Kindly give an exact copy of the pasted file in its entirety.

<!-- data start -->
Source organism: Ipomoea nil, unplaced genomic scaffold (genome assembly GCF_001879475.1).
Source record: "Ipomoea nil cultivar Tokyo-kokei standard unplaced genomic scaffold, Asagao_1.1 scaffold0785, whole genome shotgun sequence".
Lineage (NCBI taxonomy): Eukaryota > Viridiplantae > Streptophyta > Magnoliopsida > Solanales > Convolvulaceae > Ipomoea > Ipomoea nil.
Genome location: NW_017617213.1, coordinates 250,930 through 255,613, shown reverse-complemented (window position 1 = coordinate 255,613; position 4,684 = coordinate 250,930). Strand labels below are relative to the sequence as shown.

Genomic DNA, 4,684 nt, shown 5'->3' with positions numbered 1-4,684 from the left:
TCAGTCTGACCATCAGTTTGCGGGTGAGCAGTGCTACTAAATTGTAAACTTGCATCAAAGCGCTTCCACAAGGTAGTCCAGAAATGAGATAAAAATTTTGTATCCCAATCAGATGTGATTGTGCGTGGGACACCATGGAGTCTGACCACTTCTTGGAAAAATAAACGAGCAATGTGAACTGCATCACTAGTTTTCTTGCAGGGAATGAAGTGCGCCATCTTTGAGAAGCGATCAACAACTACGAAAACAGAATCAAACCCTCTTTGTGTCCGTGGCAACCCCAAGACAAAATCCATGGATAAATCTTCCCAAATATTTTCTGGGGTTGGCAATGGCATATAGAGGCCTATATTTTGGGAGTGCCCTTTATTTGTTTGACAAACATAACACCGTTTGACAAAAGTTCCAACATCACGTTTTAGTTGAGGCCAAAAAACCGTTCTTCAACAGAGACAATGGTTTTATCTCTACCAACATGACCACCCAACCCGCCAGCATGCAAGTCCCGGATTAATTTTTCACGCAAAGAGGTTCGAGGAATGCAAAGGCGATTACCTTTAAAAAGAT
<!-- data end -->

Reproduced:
Source organism: Ipomoea nil, unplaced genomic scaffold (genome assembly GCF_001879475.1).
Source record: "Ipomoea nil cultivar Tokyo-kokei standard unplaced genomic scaffold, Asagao_1.1 scaffold0785, whole genome shotgun sequence".
Lineage (NCBI taxonomy): Eukaryota > Viridiplantae > Streptophyta > Magnoliopsida > Solanales > Convolvulaceae > Ipomoea > Ipomoea nil.
Genome location: NW_017617213.1, coordinates 250,930 through 255,613, shown reverse-complemented (window position 1 = coordinate 255,613; position 4,684 = coordinate 250,930). Strand labels below are relative to the sequence as shown.

Genomic DNA, 4,684 nt, shown 5'->3' with positions numbered 1-4,684 from the left:
TCAGTCTGACCATCAGTTTGCGGGTGAGCAGTGCTACTAAATTGTAAACTTGCATCAAAGCGCTTCCACAAGGTAGTCCAGAAATGAGATAAAAATTTTGTATCCCAATCAGATGTGATTGTGCGTGGGACACCATGGAGTCTGACCACTTCTTGGAAAAATAAACGAGCAATGTGAACTGCATCACTAGTTTTCTTGCAGGGAATGAAGTGCGCCATCTTTGAGAAGCGATCAACAACTACGAAAACAGAATCAAACCCTCTTTGTGTCCGTGGCAACCCCAAGACAAAATCCATGGATAAATCTTCCCAAATATTTTCTGGGGTTGGCAATGGCATATAGAGGCCTATATTTTGGGAGTGCCCTTTATTTGTTTGACAAACATAACACCGTTTGACAAAAGTTCCAACATCACGTTTTAGTTGAGGCCAAAAAACCGTTCTTCAACAGAGACAATGGTTTTATCTCTACCAACATGACCACCCAACCCGCCAGCATGCAAGTCCCGGATTAATTTTTCACGCAAAGAGGTTCGAGGAATGCAAAGGCGATTACCTTTAAAAAGAT